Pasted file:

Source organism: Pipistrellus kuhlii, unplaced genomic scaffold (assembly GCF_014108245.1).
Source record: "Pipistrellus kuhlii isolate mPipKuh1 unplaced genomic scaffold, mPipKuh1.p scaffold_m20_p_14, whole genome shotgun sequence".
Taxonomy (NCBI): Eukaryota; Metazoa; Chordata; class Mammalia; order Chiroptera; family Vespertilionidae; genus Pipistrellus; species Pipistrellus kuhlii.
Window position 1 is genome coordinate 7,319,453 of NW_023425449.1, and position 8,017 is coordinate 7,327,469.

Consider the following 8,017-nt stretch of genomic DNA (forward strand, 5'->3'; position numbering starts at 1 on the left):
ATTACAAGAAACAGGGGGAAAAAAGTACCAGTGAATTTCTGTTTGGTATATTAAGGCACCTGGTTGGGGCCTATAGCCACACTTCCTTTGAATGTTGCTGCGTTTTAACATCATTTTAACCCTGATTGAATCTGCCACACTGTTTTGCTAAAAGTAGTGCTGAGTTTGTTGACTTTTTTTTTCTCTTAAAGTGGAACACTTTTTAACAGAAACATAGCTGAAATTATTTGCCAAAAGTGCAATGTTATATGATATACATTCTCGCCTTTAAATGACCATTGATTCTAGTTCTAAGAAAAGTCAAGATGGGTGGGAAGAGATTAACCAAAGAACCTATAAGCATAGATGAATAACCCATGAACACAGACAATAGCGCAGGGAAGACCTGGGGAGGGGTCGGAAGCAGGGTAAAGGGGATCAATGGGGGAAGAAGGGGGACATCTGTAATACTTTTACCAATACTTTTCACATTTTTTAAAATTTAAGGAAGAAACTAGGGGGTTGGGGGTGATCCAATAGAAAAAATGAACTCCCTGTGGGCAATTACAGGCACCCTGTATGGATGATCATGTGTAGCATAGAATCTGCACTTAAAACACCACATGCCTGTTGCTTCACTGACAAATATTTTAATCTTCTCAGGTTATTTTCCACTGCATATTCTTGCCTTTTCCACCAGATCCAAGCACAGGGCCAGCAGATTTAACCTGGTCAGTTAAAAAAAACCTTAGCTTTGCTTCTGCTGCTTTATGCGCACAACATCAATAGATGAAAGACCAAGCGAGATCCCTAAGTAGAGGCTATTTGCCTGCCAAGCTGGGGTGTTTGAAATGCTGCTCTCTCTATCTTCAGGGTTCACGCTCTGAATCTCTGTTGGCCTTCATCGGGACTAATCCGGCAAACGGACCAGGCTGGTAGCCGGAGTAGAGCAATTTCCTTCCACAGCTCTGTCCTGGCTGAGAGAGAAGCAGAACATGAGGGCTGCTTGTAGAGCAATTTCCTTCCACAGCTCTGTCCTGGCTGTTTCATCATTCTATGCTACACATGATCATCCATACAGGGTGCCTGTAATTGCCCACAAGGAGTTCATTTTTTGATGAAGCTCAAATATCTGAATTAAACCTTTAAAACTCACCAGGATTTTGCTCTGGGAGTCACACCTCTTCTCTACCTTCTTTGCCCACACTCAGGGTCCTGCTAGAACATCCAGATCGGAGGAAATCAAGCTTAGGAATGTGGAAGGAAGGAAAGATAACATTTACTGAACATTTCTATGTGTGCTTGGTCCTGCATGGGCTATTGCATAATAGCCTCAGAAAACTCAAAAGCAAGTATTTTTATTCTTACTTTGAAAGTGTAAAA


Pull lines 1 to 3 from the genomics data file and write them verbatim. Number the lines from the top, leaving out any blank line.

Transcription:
Source organism: Pipistrellus kuhlii, unplaced genomic scaffold (assembly GCF_014108245.1).
Source record: "Pipistrellus kuhlii isolate mPipKuh1 unplaced genomic scaffold, mPipKuh1.p scaffold_m20_p_14, whole genome shotgun sequence".
Taxonomy (NCBI): Eukaryota; Metazoa; Chordata; class Mammalia; order Chiroptera; family Vespertilionidae; genus Pipistrellus; species Pipistrellus kuhlii.